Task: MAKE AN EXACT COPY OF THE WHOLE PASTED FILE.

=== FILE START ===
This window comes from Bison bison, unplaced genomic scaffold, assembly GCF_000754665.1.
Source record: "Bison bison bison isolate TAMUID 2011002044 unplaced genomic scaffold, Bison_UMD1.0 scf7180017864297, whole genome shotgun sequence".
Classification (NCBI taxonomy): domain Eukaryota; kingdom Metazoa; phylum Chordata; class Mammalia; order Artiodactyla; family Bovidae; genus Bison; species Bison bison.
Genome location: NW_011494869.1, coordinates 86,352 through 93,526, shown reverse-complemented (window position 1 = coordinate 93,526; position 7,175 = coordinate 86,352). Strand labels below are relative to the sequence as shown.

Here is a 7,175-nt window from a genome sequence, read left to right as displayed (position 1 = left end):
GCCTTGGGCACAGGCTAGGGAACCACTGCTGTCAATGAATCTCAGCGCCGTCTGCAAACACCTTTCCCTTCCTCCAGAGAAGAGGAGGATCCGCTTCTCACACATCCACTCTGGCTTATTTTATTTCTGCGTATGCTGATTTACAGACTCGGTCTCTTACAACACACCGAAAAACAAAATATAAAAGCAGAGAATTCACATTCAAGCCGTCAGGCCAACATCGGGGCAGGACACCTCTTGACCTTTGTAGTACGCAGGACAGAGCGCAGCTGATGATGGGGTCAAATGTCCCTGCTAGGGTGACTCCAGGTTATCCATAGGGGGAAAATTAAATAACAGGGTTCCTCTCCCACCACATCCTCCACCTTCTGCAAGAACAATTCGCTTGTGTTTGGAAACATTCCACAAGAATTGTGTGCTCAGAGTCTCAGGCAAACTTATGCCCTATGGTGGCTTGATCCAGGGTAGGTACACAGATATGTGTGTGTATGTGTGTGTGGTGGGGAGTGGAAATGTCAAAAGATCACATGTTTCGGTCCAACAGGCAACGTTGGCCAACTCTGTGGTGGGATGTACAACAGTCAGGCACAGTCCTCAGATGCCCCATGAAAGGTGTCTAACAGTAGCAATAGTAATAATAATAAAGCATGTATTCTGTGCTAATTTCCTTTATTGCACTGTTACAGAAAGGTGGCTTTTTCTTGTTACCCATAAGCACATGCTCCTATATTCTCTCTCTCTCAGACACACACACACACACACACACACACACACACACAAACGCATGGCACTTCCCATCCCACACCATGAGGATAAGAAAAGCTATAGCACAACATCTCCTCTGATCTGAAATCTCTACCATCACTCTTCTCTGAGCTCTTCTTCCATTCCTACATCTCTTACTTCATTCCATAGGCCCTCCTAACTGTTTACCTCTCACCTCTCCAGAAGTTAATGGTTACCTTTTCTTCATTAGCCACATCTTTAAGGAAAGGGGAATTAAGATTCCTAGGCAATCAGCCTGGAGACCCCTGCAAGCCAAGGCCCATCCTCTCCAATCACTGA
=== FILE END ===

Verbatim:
This window comes from Bison bison, unplaced genomic scaffold, assembly GCF_000754665.1.
Source record: "Bison bison bison isolate TAMUID 2011002044 unplaced genomic scaffold, Bison_UMD1.0 scf7180017864297, whole genome shotgun sequence".
Classification (NCBI taxonomy): domain Eukaryota; kingdom Metazoa; phylum Chordata; class Mammalia; order Artiodactyla; family Bovidae; genus Bison; species Bison bison.
Genome location: NW_011494869.1, coordinates 86,352 through 93,526, shown reverse-complemented (window position 1 = coordinate 93,526; position 7,175 = coordinate 86,352). Strand labels below are relative to the sequence as shown.

Here is a 7,175-nt window from a genome sequence, read left to right as displayed (position 1 = left end):
GCCTTGGGCACAGGCTAGGGAACCACTGCTGTCAATGAATCTCAGCGCCGTCTGCAAACACCTTTCCCTTCCTCCAGAGAAGAGGAGGATCCGCTTCTCACACATCCACTCTGGCTTATTTTATTTCTGCGTATGCTGATTTACAGACTCGGTCTCTTACAACACACCGAAAAACAAAATATAAAAGCAGAGAATTCACATTCAAGCCGTCAGGCCAACATCGGGGCAGGACACCTCTTGACCTTTGTAGTACGCAGGACAGAGCGCAGCTGATGATGGGGTCAAATGTCCCTGCTAGGGTGACTCCAGGTTATCCATAGGGGGAAAATTAAATAACAGGGTTCCTCTCCCACCACATCCTCCACCTTCTGCAAGAACAATTCGCTTGTGTTTGGAAACATTCCACAAGAATTGTGTGCTCAGAGTCTCAGGCAAACTTATGCCCTATGGTGGCTTGATCCAGGGTAGGTACACAGATATGTGTGTGTATGTGTGTGTGGTGGGGAGTGGAAATGTCAAAAGATCACATGTTTCGGTCCAACAGGCAACGTTGGCCAACTCTGTGGTGGGATGTACAACAGTCAGGCACAGTCCTCAGATGCCCCATGAAAGGTGTCTAACAGTAGCAATAGTAATAATAATAAAGCATGTATTCTGTGCTAATTTCCTTTATTGCACTGTTACAGAAAGGTGGCTTTTTCTTGTTACCCATAAGCACATGCTCCTATATTCTCTCTCTCTCAGACACACACACACACACACACACACACACACACACAAACGCATGGCACTTCCCATCCCACACCATGAGGATAAGAAAAGCTATAGCACAACATCTCCTCTGATCTGAAATCTCTACCATCACTCTTCTCTGAGCTCTTCTTCCATTCCTACATCTCTTACTTCATTCCATAGGCCCTCCTAACTGTTTACCTCTCACCTCTCCAGAAGTTAATGGTTACCTTTTCTTCATTAGCCACATCTTTAAGGAAAGGGGAATTAAGATTCCTAGGCAATCAGCCTGGAGACCCCTGCAAGCCAAGGCCCATCCTCTCCAATCACTGA